A germ cell tumor that instigates in the testis’s reproductive cells or in that of the ovaries is known as gonadal tumor. Infrequently, germ cell tumors crop up in other parts of the body. These tumors that lie outside the gonads are known as extragonadal tumors.

Germ cell cancer, even when discovered at a highly developed stage, has a propensity to have a constructive prognosis. The outlook (prognosis) is even better when the tumor is identified in the premature stage.

Like tumors that crop up somewhere else in the body, germ cell tumors can be non-cancerous or malignant (cancerous). There are a few special types; each one classified according to the explicit kinds of germ cells present and their position in the body. The most ordinary germ cell tumors include:

  • Teratomas:

    Most common amongst children which are usually benign but at times can be cancerous. Because they’re often easy for parents and doctors to see and feel — teratomas are usually detected early and respond well to treatment.

  • Germinomas:

    These tumors are malignant and even though they can have an effect on both males and females, they have a propensity to crop up most commonly in the ovaries of teenage girls.

  • Endodermal sinus tumors:

    even though these tumors can be non-cancerous, they’re more often malignant and can be quite aggressive and are commonly found in the ovaries, testes, or tailbone.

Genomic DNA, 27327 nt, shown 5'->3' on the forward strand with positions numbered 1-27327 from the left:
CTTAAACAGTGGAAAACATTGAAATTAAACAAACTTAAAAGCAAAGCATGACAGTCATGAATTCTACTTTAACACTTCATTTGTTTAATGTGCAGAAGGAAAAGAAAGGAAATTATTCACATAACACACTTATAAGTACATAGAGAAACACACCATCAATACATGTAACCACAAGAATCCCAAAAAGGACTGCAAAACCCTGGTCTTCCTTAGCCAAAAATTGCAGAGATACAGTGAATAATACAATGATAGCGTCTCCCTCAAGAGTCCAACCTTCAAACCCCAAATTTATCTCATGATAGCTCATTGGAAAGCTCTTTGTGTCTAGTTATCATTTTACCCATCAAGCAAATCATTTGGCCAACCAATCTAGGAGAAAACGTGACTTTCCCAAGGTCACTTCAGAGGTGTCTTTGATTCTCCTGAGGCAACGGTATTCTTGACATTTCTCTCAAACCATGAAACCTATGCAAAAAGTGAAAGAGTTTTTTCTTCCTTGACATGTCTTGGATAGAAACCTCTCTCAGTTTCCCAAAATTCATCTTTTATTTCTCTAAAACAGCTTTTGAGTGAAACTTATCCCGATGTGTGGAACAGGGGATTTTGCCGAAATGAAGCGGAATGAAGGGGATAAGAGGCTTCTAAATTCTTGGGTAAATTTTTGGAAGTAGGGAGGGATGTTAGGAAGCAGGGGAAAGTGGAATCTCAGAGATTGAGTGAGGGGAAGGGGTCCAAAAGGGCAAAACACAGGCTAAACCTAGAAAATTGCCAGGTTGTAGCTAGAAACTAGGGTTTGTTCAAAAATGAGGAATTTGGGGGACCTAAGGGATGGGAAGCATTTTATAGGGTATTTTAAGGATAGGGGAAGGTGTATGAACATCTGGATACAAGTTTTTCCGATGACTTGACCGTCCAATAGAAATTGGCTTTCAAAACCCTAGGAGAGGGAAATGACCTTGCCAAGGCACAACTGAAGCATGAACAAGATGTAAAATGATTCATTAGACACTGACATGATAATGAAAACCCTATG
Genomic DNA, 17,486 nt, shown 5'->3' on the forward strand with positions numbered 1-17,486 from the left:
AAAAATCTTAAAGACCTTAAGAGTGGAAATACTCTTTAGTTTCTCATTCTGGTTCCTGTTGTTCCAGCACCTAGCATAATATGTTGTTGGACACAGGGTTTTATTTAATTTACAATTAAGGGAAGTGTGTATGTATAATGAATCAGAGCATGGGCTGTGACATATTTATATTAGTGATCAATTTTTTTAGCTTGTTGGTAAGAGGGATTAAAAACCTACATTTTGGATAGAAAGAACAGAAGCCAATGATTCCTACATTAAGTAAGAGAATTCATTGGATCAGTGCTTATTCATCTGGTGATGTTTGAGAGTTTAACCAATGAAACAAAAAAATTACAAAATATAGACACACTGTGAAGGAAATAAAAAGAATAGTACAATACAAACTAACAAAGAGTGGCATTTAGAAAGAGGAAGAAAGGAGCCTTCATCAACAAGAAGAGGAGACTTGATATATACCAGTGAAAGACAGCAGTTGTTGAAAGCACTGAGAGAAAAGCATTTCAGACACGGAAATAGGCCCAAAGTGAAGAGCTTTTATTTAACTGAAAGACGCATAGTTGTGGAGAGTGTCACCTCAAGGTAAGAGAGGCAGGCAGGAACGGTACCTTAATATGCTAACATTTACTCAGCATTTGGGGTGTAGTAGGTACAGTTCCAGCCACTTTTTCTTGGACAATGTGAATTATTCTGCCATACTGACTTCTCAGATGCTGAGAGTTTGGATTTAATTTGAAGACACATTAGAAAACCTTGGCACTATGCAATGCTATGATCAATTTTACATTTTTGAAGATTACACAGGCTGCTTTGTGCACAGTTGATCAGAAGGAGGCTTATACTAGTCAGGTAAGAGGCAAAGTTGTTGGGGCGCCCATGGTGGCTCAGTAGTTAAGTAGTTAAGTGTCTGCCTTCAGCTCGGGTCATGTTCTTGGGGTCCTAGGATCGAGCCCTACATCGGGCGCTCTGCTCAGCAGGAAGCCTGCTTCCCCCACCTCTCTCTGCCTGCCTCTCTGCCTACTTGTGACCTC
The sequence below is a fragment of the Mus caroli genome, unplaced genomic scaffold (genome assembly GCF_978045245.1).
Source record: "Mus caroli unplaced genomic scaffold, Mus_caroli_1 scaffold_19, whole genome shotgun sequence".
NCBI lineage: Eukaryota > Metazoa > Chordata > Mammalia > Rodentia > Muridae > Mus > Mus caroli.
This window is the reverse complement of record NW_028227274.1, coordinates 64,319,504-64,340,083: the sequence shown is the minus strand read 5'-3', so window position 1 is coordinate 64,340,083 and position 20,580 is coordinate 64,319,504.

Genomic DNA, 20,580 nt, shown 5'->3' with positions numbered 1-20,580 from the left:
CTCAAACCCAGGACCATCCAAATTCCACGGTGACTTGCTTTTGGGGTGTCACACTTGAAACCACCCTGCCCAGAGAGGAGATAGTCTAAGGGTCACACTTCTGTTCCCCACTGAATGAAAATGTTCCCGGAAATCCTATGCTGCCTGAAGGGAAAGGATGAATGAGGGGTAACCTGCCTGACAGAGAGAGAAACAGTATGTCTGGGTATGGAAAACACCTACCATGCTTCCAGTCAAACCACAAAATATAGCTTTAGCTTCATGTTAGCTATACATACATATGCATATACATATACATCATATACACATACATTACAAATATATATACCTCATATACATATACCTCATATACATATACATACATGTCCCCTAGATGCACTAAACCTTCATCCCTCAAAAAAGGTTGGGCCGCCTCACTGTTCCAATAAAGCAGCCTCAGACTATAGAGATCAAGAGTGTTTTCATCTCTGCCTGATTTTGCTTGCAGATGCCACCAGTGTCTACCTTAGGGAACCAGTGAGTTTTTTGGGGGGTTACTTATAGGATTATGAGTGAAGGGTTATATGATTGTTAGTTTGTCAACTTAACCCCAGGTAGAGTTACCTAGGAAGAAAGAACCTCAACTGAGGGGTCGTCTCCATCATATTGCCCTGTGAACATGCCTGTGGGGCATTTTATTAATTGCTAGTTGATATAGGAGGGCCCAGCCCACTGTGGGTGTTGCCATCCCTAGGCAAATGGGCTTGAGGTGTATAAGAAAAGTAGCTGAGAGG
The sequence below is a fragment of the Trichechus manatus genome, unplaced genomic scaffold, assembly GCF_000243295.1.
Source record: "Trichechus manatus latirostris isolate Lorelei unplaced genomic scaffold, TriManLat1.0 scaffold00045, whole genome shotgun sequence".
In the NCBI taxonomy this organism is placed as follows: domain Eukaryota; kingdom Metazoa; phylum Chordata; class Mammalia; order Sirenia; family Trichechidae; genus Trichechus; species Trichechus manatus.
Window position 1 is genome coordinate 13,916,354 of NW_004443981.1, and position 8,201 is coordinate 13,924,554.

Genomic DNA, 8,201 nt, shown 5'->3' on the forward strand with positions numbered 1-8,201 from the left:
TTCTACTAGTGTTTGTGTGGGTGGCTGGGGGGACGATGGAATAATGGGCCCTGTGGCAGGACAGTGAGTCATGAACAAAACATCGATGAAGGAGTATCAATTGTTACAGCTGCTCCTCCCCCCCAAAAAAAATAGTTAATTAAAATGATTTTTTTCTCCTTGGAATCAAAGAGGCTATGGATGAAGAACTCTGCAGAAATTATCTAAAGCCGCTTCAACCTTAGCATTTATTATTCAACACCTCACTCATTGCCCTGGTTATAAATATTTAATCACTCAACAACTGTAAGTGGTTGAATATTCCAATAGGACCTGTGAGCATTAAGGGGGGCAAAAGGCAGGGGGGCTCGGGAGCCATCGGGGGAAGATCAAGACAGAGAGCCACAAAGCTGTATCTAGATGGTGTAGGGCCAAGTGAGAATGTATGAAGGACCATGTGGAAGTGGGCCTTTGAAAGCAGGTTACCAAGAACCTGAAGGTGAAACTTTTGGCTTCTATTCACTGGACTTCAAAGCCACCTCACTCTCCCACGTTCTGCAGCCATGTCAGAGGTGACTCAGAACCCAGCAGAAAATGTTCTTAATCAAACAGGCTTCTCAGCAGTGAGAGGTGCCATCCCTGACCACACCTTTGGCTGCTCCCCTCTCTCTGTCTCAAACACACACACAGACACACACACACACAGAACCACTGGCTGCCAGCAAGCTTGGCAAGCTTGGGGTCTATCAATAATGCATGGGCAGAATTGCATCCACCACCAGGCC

• Embryonal carcinoma:

    This malignant cancer is frequently a combination of more than a few special types of cells. It occurs normally in a boy’s scrotum, but can multiply (metastasize) elsewhere in the body.

  • Choriocarcinoma:

    This less widespread, frequently malignant tumor arises from the placenta at some stage in the pregnancy and can have an effect on both the mother and child. It’s frequent in pregnant teens, but can also have an effect on girls who are not expecting.

Treatment of germ cell tumors has been improving and now researchers are trying to discover if less strong treatments will work just like extreme treatment alternatives. Treatment options include:

  • Surgery
  • Chemotherapy
  • Radiation

Identification of germ cell tumor can be done through blood tests, biopsy or through imaging studies. Blood tests are used to check WBC and RBC levels, to look for tumor makers and other chemicals that might be present in the blood. Young children, elder children and adults can all get germ cell tumors.